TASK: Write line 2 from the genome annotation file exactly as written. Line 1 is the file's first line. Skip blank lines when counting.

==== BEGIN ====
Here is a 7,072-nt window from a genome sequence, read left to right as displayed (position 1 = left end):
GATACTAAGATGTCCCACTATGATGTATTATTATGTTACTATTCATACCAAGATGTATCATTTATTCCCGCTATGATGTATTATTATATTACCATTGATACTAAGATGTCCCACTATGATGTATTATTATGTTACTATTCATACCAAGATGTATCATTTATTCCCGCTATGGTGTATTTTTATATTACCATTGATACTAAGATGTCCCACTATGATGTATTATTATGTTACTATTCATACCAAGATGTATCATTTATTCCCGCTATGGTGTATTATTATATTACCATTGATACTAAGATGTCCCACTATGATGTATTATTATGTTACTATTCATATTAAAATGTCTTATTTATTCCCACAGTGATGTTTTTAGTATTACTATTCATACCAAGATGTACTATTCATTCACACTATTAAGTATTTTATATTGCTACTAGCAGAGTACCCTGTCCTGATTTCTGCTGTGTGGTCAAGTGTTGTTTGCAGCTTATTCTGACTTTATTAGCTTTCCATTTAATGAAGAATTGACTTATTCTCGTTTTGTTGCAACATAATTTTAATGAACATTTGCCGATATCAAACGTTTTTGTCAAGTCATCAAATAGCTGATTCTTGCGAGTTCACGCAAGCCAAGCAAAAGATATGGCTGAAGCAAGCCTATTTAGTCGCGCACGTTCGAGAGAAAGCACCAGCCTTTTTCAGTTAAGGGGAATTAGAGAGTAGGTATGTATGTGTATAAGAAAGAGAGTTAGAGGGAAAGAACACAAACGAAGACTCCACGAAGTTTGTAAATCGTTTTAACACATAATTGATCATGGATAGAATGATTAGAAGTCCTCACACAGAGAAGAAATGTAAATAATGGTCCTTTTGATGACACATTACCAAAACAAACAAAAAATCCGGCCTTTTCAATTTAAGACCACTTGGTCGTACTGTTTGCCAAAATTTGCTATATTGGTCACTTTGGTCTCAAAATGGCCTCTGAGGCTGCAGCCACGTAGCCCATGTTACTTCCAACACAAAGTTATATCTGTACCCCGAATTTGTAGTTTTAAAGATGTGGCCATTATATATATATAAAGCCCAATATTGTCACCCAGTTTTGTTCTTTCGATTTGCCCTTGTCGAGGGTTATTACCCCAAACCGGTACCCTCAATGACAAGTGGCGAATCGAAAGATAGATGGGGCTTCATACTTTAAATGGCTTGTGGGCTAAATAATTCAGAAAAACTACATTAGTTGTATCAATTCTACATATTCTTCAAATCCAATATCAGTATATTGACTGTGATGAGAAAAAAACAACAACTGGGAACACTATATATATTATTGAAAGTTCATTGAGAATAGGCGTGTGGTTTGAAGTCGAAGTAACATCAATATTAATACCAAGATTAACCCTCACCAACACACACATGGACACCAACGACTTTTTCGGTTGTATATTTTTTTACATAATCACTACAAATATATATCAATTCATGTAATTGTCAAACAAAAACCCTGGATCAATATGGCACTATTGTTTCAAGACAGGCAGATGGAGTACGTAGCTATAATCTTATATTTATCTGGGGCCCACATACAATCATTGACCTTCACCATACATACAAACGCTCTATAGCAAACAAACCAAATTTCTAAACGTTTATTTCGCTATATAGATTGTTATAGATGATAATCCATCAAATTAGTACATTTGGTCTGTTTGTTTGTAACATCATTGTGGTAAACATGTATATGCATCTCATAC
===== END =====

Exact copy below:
GATACTAAGATGTCCCACTATGATGTATTATTATGTTACTATTCATACCAAGATGTATCATTTATTCCCGCTATGATGTATTATTATATTACCATTGATACTAAGATGTCCCACTATGATGTATTATTATGTTACTATTCATACCAAGATGTATCATTTATTCCCGCTATGGTGTATTTTTATATTACCATTGATACTAAGATGTCCCACTATGATGTATTATTATGTTACTATTCATACCAAGATGTATCATTTATTCCCGCTATGGTGTATTATTATATTACCATTGATACTAAGATGTCCCACTATGATGTATTATTATGTTACTATTCATATTAAAATGTCTTATTTATTCCCACAGTGATGTTTTTAGTATTACTATTCATACCAAGATGTACTATTCATTCACACTATTAAGTATTTTATATTGCTACTAGCAGAGTACCCTGTCCTGATTTCTGCTGTGTGGTCAAGTGTTGTTTGCAGCTTATTCTGACTTTATTAGCTTTCCATTTAATGAAGAATTGACTTATTCTCGTTTTGTTGCAACATAATTTTAATGAACATTTGCCGATATCAAACGTTTTTGTCAAGTCATCAAATAGCTGATTCTTGCGAGTTCACGCAAGCCAAGCAAAAGATATGGCTGAAGCAAGCCTATTTAGTCGCGCACGTTCGAGAGAAAGCACCAGCCTTTTTCAGTTAAGGGGAATTAGAGAGTAGGTATGTATGTGTATAAGAAAGAGAGTTAGAGGGAAAGAACACAAACGAAGACTCCACGAAGTTTGTAAATCGTTTTAACACATAATTGATCATGGATAGAATGATTAGAAGTCCTCACACAGAGAAGAAATGTAAATAATGGTCCTTTTGATGACACATTACCAAAACAAACAAAAAATCCGGCCTTTTCAATTTAAGACCACTTGGTCGTACTGTTTGCCAAAATTTGCTATATTGGTCACTTTGGTCTCAAAATGGCCTCTGAGGCTGCAGCCACGTAGCCCATGTTACTTCCAACACAAAGTTATATCTGTACCCCGAATTTGTAGTTTTAAAGATGTGGCCATTATATATATATAAAGCCCAATATTGTCACCCAGTTTTGTTCTTTCGATTTGCCCTTGTCGAGGGTTATTACCCCAAACCGGTACCCTCAATGACAAGTGGCGAATCGAAAGATAGATGGGGCTTCATACTTTAAATGGCTTGTGGGCTAAATAATTCAGAAAAACTACATTAGTTGTATCAATTCTACATATTCTTCAAATCCAATATCAGTATATTGACTGTGATGAGAAAAAAACAACAACTGGGAACACTATATATATTATTGAAAGTTCATTGAGAATAGGCGTGTGGTTTGAAGTCGAAGTAACATCAATATTAATACCAAGATTAACCCTCACCAACACACACATGGACACCAACGACTTTTTCGGTTGTATATTTTTTTACATAATCACTACAAATATATATCAATTCATGTAATTGTCAAACAAAAACCCTGGATCAATATGGCACTATTGTTTCAAGACAGGCAGATGGAGTACGTAGCTATAATCTTATATTTATCTGGGGCCCACATACAATCATTGACCTTCACCATACATACAAACGCTCTATAGCAAACAAACCAAATTTCTAAACGTTTATTTCGCTATATAGATTGTTATAGATGATAATCCATCAAATTAGTACATTTGGTCTGTTTGTTTGTAACATCATTGTGGTAAACATGTATATGCATCTCATAC